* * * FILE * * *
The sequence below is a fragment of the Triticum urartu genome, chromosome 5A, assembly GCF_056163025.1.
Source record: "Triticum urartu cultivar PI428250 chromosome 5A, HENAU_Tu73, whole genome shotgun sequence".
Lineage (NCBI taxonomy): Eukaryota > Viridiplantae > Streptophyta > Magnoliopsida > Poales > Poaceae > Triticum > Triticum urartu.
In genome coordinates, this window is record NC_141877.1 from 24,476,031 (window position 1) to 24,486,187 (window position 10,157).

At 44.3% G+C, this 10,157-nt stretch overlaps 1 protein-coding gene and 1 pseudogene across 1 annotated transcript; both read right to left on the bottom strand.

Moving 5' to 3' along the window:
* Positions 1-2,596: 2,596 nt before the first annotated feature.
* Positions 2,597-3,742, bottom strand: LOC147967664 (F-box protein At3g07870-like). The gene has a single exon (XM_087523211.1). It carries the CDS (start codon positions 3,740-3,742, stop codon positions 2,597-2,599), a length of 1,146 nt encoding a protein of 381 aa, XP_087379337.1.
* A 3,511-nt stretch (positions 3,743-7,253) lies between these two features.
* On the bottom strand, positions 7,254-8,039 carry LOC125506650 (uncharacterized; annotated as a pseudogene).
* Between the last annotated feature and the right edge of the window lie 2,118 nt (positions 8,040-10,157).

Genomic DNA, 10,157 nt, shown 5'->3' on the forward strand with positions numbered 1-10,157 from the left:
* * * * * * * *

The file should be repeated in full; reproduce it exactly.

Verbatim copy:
The sequence below is a fragment of the Triticum urartu genome, chromosome 5A, assembly GCF_056163025.1.
Source record: "Triticum urartu cultivar PI428250 chromosome 5A, HENAU_Tu73, whole genome shotgun sequence".
Lineage (NCBI taxonomy): Eukaryota > Viridiplantae > Streptophyta > Magnoliopsida > Poales > Poaceae > Triticum > Triticum urartu.
In genome coordinates, this window is record NC_141877.1 from 24,476,031 (window position 1) to 24,486,187 (window position 10,157).

At 44.3% G+C, this 10,157-nt stretch overlaps 1 protein-coding gene and 1 pseudogene across 1 annotated transcript; both read right to left on the bottom strand.

Moving 5' to 3' along the window:
* Positions 1-2,596: 2,596 nt before the first annotated feature.
* Positions 2,597-3,742, bottom strand: LOC147967664 (F-box protein At3g07870-like). The gene has a single exon (XM_087523211.1). It carries the CDS (start codon positions 3,740-3,742, stop codon positions 2,597-2,599), a length of 1,146 nt encoding a protein of 381 aa, XP_087379337.1.
* A 3,511-nt stretch (positions 3,743-7,253) lies between these two features.
* On the bottom strand, positions 7,254-8,039 carry LOC125506650 (uncharacterized; annotated as a pseudogene).
* Between the last annotated feature and the right edge of the window lie 2,118 nt (positions 8,040-10,157).

Genomic DNA, 10,157 nt, shown 5'->3' on the forward strand with positions numbered 1-10,157 from the left: